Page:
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Blue Valley AP curriculum under attack in the KSLeg, College Board has taken notice.

If you care about having AP curriculum available in Blue Valley Schools, then you should take a close look at what’s happening right now in the Kansas Legislature - and in statehouses across the country. The not-for-profit College Board has certainly taken notice.

College Board creates and oversees Advanced Placement curriculum, AP exams, and the SAT. Many Blue Valley high schoolers take AP classes - not only for the enhanced learning opportunities, but also to earn college credit and save on the cost of post-secondary education.

College Board recently posted a statement in response to mounting attacks on educators and curriculum by lawmakers and fringe groups. You can read that statement here:

In part: “If a school bans required topics from their AP courses, the AP Program removes the AP designation from that course and its inclusion in the AP Course Ledger provided to colleges and universities.”

Yet legislators in Topeka are pushing bills that lay the groundwork for attacks on AP curriculum in our public schools. New laws under consideration go by titles like “Parent’s Bill of Rights” and “Transparency” bills - mirroring similar legislation being introduced in other states.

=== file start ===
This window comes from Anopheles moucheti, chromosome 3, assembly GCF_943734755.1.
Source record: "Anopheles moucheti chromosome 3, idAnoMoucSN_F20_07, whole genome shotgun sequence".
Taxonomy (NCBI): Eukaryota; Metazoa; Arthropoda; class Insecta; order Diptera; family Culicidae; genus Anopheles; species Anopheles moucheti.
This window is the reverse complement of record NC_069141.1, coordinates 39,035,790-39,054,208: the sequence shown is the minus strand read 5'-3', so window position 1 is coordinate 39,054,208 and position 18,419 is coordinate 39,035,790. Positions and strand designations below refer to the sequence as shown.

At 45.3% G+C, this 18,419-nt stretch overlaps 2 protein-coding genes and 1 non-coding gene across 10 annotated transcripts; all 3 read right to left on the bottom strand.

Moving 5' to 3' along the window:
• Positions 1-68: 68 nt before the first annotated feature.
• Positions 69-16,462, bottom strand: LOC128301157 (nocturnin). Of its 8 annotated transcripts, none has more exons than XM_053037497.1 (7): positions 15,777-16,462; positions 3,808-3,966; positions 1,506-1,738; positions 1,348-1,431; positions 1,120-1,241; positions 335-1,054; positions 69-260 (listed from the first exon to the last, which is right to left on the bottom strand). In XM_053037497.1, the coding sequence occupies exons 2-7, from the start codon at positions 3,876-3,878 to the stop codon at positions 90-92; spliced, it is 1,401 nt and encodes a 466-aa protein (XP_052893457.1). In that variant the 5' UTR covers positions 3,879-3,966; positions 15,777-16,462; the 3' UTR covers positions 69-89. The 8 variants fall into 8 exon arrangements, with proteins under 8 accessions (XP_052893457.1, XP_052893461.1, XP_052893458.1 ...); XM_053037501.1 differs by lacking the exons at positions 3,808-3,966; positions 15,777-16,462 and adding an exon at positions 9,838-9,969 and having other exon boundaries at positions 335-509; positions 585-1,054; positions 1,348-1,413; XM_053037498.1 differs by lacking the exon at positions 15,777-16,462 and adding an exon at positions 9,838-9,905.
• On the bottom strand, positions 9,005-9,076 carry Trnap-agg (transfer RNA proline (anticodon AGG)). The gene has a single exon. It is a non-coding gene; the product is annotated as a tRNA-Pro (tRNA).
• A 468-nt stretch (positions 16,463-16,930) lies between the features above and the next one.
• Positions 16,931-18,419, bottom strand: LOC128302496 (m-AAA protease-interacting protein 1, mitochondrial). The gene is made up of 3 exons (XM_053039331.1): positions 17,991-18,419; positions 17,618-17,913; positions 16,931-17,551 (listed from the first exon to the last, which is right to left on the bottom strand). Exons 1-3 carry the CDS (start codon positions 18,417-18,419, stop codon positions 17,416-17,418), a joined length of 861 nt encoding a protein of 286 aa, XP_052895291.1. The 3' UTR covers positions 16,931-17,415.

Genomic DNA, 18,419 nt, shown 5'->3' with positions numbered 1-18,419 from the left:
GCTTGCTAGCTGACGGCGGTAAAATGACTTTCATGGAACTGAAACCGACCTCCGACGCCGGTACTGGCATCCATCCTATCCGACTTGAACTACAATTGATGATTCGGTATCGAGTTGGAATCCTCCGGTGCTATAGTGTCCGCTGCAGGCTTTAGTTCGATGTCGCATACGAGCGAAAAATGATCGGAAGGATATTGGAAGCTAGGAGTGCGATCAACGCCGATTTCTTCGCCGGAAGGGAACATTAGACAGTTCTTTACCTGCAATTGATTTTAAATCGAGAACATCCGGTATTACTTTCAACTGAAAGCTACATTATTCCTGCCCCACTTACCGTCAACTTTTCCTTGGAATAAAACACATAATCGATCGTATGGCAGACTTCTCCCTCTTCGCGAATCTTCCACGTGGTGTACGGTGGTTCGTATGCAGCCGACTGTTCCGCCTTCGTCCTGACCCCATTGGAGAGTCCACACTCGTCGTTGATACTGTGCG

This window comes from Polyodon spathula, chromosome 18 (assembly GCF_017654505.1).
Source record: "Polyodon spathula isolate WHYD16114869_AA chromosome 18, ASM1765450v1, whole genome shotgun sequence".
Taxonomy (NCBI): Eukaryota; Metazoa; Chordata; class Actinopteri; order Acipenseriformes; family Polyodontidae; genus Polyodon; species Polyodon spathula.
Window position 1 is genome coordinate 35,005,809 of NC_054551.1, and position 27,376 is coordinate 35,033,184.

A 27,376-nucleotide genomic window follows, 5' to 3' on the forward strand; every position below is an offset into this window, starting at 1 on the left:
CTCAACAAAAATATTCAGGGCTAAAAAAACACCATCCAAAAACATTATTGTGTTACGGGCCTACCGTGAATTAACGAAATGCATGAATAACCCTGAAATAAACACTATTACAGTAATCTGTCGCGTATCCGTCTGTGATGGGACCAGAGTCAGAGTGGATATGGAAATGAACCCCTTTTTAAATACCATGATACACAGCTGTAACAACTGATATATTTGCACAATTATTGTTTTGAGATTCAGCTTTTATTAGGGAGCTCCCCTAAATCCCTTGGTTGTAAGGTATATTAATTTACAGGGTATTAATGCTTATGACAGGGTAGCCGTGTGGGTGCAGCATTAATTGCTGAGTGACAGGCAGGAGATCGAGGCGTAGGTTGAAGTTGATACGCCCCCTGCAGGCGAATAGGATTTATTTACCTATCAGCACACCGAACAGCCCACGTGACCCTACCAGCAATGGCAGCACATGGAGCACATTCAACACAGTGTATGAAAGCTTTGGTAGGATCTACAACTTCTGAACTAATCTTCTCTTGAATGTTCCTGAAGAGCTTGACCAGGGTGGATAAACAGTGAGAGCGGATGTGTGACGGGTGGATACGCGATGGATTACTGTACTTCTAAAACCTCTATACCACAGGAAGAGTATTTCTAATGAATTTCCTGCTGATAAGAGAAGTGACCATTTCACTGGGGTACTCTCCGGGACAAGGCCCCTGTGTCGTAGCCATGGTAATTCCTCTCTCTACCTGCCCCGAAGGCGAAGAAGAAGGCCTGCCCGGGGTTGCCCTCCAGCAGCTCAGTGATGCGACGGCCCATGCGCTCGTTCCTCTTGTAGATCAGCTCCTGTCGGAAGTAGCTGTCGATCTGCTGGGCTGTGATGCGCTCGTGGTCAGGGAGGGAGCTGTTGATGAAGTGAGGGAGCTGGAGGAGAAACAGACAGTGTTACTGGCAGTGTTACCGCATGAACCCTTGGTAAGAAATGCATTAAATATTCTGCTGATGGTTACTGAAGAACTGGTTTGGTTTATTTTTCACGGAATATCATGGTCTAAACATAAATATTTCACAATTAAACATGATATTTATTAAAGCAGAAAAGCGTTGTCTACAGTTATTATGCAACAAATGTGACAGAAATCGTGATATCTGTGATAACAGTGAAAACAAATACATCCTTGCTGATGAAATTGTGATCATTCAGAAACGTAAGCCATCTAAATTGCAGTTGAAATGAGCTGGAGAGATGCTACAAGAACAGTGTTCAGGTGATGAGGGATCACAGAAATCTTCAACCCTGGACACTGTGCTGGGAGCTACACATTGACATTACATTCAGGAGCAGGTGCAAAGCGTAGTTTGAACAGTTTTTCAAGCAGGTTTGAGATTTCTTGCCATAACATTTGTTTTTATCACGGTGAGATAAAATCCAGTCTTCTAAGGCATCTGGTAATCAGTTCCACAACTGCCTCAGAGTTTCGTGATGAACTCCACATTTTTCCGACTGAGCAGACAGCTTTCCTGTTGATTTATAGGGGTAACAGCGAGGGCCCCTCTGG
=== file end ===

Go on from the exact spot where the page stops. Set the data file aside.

These naming conventions are intentionally designed to trick citizens into believing the bills are designed with parents in mind. But what this legislation _really_ does is begin opening the door for zealots to sue over what’s being taught in public schools. Eliminating AP curriculum from districts like Blue Valley would go a long way to accelerating the push to school privatization for profit.

Imagine the rapid decline in your home’s value if Blue Valley Schools was no longer able to offer Advanced Placement curriculum - and its AP-prerequisite classes, especially in science, history, and literature.

Would businesses continue to locate in Johnson County when Blue Valley, Shawnee Mission, and Olathe Schools could no longer offer AP classes? Would Advanced Placement classes only be available at private high schools, including the For-Profits that would flourish as a direct result of intentionally dumbing-down Blue Valley Schools? And is profiting from K-12 education really the ultimate goal after all?

Stay tuned to our page for more information - especially as we dissect so-called “Transparency” legislation. We’re happy to see College Board taking a strong stand on this issue.

Has your student(s) benefited from AP classes - the rigor and/or the college credit? What if actions taken by the KsLeg resulted in the College Board removing AP designation from certain classes?


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